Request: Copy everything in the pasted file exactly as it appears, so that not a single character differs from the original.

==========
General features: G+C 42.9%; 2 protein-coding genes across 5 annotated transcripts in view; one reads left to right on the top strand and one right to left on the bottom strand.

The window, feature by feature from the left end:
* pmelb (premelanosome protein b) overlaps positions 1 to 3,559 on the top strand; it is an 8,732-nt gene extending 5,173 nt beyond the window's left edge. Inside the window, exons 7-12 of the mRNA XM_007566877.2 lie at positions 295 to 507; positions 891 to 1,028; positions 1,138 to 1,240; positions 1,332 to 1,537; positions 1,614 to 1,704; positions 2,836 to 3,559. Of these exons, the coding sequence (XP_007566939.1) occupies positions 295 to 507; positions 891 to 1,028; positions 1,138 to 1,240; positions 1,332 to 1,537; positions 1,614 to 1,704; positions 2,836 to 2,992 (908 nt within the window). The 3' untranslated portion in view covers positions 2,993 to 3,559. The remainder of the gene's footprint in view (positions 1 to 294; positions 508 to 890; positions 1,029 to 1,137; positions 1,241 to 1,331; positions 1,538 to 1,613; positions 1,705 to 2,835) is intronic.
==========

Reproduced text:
General features: G+C 42.9%; 2 protein-coding genes across 5 annotated transcripts in view; one reads left to right on the top strand and one right to left on the bottom strand.

The window, feature by feature from the left end:
* pmelb (premelanosome protein b) overlaps positions 1 to 3,559 on the top strand; it is an 8,732-nt gene extending 5,173 nt beyond the window's left edge. Inside the window, exons 7-12 of the mRNA XM_007566877.2 lie at positions 295 to 507; positions 891 to 1,028; positions 1,138 to 1,240; positions 1,332 to 1,537; positions 1,614 to 1,704; positions 2,836 to 3,559. Of these exons, the coding sequence (XP_007566939.1) occupies positions 295 to 507; positions 891 to 1,028; positions 1,138 to 1,240; positions 1,332 to 1,537; positions 1,614 to 1,704; positions 2,836 to 2,992 (908 nt within the window). The 3' untranslated portion in view covers positions 2,993 to 3,559. The remainder of the gene's footprint in view (positions 1 to 294; positions 508 to 890; positions 1,029 to 1,137; positions 1,241 to 1,331; positions 1,538 to 1,613; positions 1,705 to 2,835) is intronic.